Where next for Palestinians in Lebanon?

Where next for Palestinians in Lebanon?
5 min read
27 Nov, 2016
Comment: Lebanese plans to build a wall around the Ain al-Hilweh Palestinian refugee camp should refocus international attention on the plight of Palestinians in Lebanon, writes James Denselow.
Living conditions in the camps will only get worse with further restrictions [AFP]

Towards the end of November the Lebanese government, now with a newly installed president in place, started constructing a concrete wall around the largest Palestinian refugee camp in the county.

The wall is in response to security threats from inside the densely populated camp of Ain al-Hilweh near the southern coastal city of Sidon, with Lebanese military sources explained that it “is not building a prison or a separation wall, but a wall for protection”.

However, its construction has sparked controversy amongst Palestinian political figures with Major General Mounir al-Maqdah, the head of the Palestinian security forces in Lebanon, claiming that the barrier was “causing psychological pressure for the Palestinian refugees”.

Meanwhile Hamas criticised the move arguing that it was part of “the collective isolation” of Palestinians in the country.

One thing it has done, albeit all too briefly, is remind the world about the continued long-term presence of Palestinian refugees in the country.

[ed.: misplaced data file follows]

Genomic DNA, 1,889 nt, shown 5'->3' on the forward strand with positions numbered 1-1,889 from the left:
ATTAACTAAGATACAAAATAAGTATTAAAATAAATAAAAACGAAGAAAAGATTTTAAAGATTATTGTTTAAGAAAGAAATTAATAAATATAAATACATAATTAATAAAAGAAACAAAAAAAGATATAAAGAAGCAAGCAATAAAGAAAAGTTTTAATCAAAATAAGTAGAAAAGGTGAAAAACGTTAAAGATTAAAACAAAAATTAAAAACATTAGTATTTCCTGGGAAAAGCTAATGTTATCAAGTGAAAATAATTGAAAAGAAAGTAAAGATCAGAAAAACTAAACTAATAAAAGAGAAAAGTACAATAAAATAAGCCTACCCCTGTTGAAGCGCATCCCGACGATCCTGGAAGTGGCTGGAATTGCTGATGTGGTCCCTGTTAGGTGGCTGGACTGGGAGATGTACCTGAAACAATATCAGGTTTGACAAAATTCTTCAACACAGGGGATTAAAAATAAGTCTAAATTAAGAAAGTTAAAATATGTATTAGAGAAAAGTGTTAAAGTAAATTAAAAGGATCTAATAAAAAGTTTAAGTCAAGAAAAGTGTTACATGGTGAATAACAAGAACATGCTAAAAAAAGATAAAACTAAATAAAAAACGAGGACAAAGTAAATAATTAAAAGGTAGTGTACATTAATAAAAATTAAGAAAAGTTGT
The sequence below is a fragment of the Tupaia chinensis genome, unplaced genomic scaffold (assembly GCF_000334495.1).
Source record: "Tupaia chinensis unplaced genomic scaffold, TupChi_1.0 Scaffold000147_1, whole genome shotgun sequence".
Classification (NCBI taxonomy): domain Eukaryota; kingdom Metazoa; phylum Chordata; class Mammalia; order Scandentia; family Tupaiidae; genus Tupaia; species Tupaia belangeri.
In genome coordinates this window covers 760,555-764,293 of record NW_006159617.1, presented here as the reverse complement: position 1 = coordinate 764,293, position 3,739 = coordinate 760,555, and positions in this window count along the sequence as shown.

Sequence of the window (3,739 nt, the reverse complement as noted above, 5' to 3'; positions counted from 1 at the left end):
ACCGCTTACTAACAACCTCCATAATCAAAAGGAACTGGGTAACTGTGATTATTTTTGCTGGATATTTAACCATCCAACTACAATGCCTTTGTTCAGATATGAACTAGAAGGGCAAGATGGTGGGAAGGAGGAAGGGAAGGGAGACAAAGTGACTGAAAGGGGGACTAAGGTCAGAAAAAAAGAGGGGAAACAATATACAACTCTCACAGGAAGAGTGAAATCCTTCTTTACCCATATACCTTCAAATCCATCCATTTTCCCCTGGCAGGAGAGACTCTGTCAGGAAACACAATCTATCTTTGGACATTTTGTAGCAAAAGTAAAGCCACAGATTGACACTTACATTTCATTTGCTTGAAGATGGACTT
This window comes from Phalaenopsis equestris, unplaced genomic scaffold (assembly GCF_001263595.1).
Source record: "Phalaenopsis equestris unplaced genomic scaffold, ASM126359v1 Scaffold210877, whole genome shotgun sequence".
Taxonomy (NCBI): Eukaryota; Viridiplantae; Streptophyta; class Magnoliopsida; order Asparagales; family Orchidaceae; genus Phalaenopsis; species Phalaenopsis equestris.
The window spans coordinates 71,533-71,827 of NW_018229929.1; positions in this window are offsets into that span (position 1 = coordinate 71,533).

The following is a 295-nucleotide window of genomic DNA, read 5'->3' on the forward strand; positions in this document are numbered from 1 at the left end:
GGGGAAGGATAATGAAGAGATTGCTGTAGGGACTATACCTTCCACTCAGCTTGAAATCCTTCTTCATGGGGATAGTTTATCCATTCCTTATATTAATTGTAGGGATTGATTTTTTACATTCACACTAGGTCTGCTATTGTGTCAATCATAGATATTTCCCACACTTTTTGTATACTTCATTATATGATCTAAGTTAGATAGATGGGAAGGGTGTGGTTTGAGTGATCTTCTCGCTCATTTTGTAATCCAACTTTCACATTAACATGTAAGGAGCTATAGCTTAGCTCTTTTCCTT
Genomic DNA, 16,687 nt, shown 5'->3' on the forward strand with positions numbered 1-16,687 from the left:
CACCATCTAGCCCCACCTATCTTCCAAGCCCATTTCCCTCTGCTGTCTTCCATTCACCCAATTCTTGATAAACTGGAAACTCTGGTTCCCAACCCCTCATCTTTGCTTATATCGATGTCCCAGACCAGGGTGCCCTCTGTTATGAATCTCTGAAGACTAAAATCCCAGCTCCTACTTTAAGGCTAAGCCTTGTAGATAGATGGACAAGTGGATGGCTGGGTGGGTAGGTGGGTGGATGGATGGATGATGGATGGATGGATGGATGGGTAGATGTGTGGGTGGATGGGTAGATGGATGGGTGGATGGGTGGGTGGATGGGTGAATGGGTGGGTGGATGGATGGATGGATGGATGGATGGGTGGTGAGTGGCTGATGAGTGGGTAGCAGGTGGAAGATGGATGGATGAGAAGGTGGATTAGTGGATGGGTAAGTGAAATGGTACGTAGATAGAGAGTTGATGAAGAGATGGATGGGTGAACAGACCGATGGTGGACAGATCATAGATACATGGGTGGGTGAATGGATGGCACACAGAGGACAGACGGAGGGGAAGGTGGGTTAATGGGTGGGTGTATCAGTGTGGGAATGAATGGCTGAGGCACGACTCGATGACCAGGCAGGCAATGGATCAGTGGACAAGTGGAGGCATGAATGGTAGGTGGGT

Hundreds of thousands of Palestinian refugees remain in Lebanon, enduring the worst humanitarian conditions of the diaspora.

Their long-term presence, the absence of any form of Israel-Palestine peace process and the arrival of large numbers of Syrian refugees has seen Palestinians in Lebanon largely off from international consciousness.

The absence of any form of political process, nor adequate humanitarian services, nor a future that offers much hope is the context for those living in the twelve refugee camps dotted around the country.

Ain al-Hilweh is home to some 60,000 people and its narrow streets are characterised by dangerous electricity cables crisscrossing above uneven pavements that separate housing of questionable safety

Ain al-Hilweh is home to some 60,000 people and its narrow streets are characterised by dangerous electricity cables crisscrossing above uneven pavements that separate housing of questionable safety.

The camp has endured restrictions on it for years having nominally been surrounded by the Lebanese military since the end of the Civil War in the early 1990s.

In 1969 the Cairo Agreements signed between the PLO and the Lebanese authorities gave effective sovereignty over control of the refugee camps to the Palestinians.

Although Palestinian popular committees are nominally in charge of the local governance of the camps the UN agency UNRWA carries the heaviest lift when it comes to providing education, health and welfare services.

The camps have not been immune to the wider politics of the country and the region opening them up to the interests of others.